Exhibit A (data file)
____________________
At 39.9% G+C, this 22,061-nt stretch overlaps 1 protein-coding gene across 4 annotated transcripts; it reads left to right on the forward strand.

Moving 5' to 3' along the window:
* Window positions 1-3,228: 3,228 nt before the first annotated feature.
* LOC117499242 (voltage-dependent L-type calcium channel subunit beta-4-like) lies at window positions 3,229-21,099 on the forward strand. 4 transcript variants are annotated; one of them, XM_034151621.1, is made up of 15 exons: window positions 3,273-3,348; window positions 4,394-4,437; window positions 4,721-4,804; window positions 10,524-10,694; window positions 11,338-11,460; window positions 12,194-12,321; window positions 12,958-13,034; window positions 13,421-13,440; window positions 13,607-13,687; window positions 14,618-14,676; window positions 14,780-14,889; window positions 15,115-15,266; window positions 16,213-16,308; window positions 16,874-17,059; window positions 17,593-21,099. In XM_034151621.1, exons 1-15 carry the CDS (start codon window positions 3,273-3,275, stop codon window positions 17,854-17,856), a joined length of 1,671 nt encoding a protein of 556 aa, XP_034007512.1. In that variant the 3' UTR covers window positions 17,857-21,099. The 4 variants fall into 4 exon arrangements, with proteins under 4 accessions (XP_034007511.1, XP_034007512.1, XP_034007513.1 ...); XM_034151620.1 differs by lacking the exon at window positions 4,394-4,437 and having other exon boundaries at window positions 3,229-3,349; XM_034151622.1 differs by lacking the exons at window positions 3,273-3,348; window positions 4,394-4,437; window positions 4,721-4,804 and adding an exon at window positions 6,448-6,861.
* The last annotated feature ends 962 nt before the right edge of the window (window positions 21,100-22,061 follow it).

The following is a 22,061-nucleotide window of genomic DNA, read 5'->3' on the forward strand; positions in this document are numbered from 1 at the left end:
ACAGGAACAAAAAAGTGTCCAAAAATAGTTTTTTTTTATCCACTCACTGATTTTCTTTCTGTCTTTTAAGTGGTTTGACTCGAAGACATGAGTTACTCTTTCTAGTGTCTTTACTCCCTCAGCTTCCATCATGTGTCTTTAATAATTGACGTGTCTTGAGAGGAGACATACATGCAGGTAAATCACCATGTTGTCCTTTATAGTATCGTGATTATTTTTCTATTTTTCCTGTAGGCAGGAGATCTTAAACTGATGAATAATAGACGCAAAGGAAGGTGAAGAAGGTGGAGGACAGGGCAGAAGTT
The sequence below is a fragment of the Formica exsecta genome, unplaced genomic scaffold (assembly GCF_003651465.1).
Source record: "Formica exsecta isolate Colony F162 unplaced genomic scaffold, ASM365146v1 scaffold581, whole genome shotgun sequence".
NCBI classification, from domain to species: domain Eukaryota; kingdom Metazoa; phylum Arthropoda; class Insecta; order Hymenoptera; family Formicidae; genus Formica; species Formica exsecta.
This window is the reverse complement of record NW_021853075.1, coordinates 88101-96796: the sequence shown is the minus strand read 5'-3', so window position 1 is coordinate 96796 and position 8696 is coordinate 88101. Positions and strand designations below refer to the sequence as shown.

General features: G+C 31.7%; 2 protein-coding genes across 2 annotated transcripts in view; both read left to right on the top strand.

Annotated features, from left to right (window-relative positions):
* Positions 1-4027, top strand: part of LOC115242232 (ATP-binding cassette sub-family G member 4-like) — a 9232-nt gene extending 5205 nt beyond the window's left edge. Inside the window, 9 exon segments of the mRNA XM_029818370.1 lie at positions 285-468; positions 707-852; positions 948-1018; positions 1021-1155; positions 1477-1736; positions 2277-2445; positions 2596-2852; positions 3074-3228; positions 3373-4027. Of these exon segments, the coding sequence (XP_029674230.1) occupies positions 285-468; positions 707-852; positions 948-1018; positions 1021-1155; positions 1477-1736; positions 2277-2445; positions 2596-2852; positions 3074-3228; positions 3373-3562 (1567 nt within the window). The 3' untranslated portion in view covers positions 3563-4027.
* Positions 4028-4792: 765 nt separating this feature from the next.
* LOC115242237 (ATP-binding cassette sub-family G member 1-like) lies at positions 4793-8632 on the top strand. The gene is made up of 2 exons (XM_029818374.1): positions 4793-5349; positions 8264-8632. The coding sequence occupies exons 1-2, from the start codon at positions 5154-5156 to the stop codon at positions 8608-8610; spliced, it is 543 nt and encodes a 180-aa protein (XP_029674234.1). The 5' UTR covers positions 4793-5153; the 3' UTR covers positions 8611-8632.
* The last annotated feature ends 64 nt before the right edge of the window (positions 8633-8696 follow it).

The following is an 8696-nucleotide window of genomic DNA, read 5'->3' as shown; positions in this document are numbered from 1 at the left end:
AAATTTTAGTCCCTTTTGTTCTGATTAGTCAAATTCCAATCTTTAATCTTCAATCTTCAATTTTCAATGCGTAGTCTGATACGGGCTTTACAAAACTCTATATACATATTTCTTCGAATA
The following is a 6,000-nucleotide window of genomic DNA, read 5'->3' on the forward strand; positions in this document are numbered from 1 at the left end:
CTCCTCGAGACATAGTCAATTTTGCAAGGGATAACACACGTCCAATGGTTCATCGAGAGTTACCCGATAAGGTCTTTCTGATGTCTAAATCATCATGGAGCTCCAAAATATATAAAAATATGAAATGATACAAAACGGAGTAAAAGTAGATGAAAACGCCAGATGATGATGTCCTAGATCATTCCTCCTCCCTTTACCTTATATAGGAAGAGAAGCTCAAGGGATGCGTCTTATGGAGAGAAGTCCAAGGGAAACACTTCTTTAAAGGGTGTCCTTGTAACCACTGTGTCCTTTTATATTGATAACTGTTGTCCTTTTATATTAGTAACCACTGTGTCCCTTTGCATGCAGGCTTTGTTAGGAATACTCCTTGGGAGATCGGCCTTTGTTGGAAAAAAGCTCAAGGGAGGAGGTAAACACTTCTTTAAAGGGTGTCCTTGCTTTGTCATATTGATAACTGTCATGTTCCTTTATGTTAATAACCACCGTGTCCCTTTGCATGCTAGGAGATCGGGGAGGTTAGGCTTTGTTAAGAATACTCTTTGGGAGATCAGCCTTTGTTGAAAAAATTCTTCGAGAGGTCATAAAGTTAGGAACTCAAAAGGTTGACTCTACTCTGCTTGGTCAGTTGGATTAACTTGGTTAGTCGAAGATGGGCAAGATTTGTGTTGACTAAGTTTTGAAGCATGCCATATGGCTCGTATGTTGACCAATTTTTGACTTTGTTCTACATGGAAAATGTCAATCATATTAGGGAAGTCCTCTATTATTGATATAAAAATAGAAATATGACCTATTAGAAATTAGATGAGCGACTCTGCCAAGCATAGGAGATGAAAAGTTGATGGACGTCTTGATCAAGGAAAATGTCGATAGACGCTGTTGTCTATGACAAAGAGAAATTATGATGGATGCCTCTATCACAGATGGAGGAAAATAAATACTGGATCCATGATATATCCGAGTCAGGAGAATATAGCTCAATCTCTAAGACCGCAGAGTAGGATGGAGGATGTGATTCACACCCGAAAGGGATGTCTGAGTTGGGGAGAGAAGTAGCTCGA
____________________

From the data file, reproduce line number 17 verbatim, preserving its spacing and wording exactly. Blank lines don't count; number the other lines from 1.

* The last annotated feature ends 64 nt before the right edge of the window (positions 8633-8696 follow it).